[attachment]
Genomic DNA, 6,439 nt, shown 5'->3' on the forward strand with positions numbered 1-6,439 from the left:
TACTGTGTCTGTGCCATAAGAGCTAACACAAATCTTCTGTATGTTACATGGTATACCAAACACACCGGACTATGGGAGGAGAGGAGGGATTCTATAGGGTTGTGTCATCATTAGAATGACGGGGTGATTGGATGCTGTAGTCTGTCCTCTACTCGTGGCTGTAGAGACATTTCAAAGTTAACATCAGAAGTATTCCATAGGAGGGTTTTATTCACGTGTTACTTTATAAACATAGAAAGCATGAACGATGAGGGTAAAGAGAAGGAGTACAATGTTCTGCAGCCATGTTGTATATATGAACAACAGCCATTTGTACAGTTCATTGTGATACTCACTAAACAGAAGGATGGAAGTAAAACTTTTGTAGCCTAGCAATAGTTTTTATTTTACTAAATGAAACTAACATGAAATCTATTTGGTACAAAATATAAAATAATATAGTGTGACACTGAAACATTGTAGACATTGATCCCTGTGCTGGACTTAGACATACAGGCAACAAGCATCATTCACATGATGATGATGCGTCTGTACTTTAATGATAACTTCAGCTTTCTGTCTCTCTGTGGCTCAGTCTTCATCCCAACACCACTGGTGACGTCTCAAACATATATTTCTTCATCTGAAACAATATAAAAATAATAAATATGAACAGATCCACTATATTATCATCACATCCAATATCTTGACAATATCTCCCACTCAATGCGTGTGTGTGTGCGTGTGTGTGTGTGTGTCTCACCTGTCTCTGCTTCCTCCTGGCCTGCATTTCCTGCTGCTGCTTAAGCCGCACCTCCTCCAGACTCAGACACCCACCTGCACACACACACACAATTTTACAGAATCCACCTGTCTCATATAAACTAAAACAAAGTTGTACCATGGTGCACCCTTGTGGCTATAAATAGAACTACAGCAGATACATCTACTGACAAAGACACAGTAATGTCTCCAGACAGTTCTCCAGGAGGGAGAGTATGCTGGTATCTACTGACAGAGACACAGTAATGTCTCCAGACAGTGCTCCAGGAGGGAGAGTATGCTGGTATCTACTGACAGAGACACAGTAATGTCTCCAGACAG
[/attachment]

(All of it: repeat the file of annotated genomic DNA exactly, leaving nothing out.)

Genomic DNA, 6,439 nt, shown 5'->3' on the forward strand with positions numbered 1-6,439 from the left:
TACTGTGTCTGTGCCATAAGAGCTAACACAAATCTTCTGTATGTTACATGGTATACCAAACACACCGGACTATGGGAGGAGAGGAGGGATTCTATAGGGTTGTGTCATCATTAGAATGACGGGGTGATTGGATGCTGTAGTCTGTCCTCTACTCGTGGCTGTAGAGACATTTCAAAGTTAACATCAGAAGTATTCCATAGGAGGGTTTTATTCACGTGTTACTTTATAAACATAGAAAGCATGAACGATGAGGGTAAAGAGAAGGAGTACAATGTTCTGCAGCCATGTTGTATATATGAACAACAGCCATTTGTACAGTTCATTGTGATACTCACTAAACAGAAGGATGGAAGTAAAACTTTTGTAGCCTAGCAATAGTTTTTATTTTACTAAATGAAACTAACATGAAATCTATTTGGTACAAAATATAAAATAATATAGTGTGACACTGAAACATTGTAGACATTGATCCCTGTGCTGGACTTAGACATACAGGCAACAAGCATCATTCACATGATGATGATGCGTCTGTACTTTAATGATAACTTCAGCTTTCTGTCTCTCTGTGGCTCAGTCTTCATCCCAACACCACTGGTGACGTCTCAAACATATATTTCTTCATCTGAAACAATATAAAAATAATAAATATGAACAGATCCACTATATTATCATCACATCCAATATCTTGACAATATCTCCCACTCAATGCGTGTGTGTGTGCGTGTGTGTGTGTGTGTCTCACCTGTCTCTGCTTCCTCCTGGCCTGCATTTCCTGCTGCTGCTTAAGCCGCACCTCCTCCAGACTCAGACACCCACCTGCACACACACACACAATTTTACAGAATCCACCTGTCTCATATAAACTAAAACAAAGTTGTACCATGGTGCACCCTTGTGGCTATAAATAGAACTACAGCAGATACATCTACTGACAAAGACACAGTAATGTCTCCAGACAGTTCTCCAGGAGGGAGAGTATGCTGGTATCTACTGACAGAGACACAGTAATGTCTCCAGACAGTGCTCCAGGAGGGAGAGTATGCTGGTATCTACTGACAGAGACACAGTAATGTCTCCAGACAG